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05/12/2011

Promoting junior scholars in public finance

For immediate release
Contact: Anthony Flint 617-503-2116

            CAMBRIDGE, Mass. (May 12, 2011) -- The Lincoln Institute of Land Policy held its  second annual its Junior Scholars program this month, bringing together recent Ph.D. recipients in public finance and urban economics with senior economists and journal editors in those fields.
             The assistant professors supported by the Lincoln Institute, designated Lincoln Scholars, gathered May 5-7 for a program that included a discussion with editors on publishing in public finance and urban economics journals, presentations by Lincoln Scholars on research interests, and a workshop in which senior scholars commented on draft papers or proposals written by the Lincoln Scholars.
              The Lincoln Scholars then attended a research seminar on urban economics and public finance, with presentations by experts in these fields on topics ranging from the effect of impact fees on land prices to the geographic incidence of housing subsidies contained in the federal tax code.
       The program is organized by Daphne Kenyon and Dan McMillen, visiting fellows in the Department of Valuation and Taxation at the Lincoln Institute of Land Policy, which is chaired by senior fellow Joan Youngman.
        “This program allows the Lincoln Institute to work with new academics whose efforts will help improve tax policy,” Youngman said. “Today’s Junior Scholars represent the future of public finance research.”
        The following participants are listed in the order of  the junior scholar, the paper topic, and the senior scholar:
     * Stephen Billings, University of North Carolina at Charlotte, Ph.D. University of Colorado; A Nonparametric Test for Industrial Specialization; Dan McMillen, University of Illinois, editor, Regional Science & Urban Economics.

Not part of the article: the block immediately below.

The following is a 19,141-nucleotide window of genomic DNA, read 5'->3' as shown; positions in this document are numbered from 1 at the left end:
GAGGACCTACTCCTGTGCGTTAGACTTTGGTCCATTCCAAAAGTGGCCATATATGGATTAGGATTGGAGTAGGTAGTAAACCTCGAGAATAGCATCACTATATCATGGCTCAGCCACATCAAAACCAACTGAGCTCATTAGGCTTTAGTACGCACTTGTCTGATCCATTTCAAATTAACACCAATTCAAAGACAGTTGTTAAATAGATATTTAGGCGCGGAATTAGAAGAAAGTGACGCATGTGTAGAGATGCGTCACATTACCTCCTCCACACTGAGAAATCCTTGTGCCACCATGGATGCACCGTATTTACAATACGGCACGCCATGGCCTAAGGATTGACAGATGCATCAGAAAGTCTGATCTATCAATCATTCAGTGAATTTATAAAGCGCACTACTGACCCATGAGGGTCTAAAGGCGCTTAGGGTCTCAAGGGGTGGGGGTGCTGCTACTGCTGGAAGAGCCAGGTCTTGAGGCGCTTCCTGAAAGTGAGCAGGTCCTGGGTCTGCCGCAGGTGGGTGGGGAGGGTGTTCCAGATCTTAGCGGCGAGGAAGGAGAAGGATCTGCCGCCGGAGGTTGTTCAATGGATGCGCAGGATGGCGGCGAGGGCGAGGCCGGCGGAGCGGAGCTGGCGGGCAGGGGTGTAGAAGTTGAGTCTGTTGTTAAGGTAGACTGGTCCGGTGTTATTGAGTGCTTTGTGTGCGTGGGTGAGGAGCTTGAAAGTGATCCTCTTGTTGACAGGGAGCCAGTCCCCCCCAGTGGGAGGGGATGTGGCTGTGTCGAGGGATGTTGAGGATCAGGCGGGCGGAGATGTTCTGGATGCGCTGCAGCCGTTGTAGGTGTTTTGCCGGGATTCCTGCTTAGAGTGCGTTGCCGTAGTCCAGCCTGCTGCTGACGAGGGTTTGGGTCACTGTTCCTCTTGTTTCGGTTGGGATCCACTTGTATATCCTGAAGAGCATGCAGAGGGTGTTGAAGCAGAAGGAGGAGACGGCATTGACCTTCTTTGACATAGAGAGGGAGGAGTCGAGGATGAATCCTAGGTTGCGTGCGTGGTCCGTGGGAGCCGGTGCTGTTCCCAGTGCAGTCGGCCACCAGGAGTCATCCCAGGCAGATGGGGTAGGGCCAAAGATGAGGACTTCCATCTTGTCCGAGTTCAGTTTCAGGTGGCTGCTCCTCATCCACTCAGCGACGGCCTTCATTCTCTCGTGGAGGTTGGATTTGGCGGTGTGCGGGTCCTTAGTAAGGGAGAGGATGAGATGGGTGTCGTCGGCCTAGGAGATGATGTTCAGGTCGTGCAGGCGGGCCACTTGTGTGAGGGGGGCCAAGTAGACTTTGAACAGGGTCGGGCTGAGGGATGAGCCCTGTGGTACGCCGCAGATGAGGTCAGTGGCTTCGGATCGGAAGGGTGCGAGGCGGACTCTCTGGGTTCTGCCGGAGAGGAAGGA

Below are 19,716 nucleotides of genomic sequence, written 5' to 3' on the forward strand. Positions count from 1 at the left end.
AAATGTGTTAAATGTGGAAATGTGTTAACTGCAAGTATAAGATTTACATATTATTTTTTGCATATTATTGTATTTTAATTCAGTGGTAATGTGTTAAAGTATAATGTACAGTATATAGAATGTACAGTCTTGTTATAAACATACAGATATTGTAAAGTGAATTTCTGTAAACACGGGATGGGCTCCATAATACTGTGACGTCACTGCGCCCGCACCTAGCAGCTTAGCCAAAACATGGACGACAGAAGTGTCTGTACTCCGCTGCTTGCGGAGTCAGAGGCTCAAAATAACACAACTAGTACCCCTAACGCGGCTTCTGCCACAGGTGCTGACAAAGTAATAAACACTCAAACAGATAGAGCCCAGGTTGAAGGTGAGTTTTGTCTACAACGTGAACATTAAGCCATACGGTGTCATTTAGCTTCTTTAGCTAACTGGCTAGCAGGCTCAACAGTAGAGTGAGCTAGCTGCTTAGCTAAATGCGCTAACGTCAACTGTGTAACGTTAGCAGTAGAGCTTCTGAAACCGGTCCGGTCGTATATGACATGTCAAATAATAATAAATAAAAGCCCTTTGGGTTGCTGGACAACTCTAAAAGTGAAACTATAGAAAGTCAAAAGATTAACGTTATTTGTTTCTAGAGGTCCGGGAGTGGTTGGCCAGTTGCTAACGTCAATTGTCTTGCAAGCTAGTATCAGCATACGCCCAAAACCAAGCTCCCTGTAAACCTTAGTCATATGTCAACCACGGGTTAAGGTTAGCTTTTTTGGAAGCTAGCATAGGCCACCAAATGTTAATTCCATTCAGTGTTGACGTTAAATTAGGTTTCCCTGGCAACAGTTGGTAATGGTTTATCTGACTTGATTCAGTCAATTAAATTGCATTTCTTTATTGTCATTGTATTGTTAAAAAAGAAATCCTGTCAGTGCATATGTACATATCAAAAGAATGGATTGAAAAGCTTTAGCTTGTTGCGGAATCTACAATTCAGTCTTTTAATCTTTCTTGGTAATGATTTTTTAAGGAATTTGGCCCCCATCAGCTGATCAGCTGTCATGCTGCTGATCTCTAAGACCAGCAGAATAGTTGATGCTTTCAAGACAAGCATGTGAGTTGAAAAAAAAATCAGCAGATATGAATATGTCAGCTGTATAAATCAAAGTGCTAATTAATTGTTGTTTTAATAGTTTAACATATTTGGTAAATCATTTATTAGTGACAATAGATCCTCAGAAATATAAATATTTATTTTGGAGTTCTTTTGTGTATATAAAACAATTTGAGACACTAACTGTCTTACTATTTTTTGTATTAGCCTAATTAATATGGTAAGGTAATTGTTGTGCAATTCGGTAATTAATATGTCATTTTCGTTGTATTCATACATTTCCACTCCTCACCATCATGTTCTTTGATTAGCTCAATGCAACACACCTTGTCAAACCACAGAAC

* Denvil Duncan, Indiana University, Ph.D. Georgia State; An International Comparison of Tax Agency Efficiency; David Autor, MIT, ed, Journal of Economic Perspectives
     * Daniel Fetter, Wellesley College, Ph.D. Harvard; How Do Mortgage Subsidies Affect Homeownership? VA Home Loans and the Mid-20th Century Transformation in U.S. Housing Markets; James Alm, Tulane University, editor, Public Finance Review
     * Nirupama Rao, New York University, Ph.D. MIT; Do Tax Credits Stimulate R & D Spending? Mark Partridge, Ohio State, editor, Journal of Regional Science
     * Shawn Rohlin, University of Akron, Ph.D. Syracuse University; Do Spatially Targeted Redevelopment Programs Spillover? Amy Schwartz, NYU, past president, American Education Finance Association.
     * Justin Ross, Indiana University, Ph.D. West Virginia University; School District Income Taxes: New Revenue or a Property Tax Substitute? Jon Rork, Reed College, National Tax Association
     * Claudia Sharygin, NYU, Ph.D. University of California Berkeley; Housing Wealth and Household Economic Decisions: Consequences of the Housing Bust; Edward Coulson, Penn State, ed, Real Estate Economics
       The Lincoln Institute of Land Policy is a leading resource for key issues concerning the use, regulation, and taxation of land. Providing high-quality education and research, the Institute strives to improve public dialogue and decisions about land policy.

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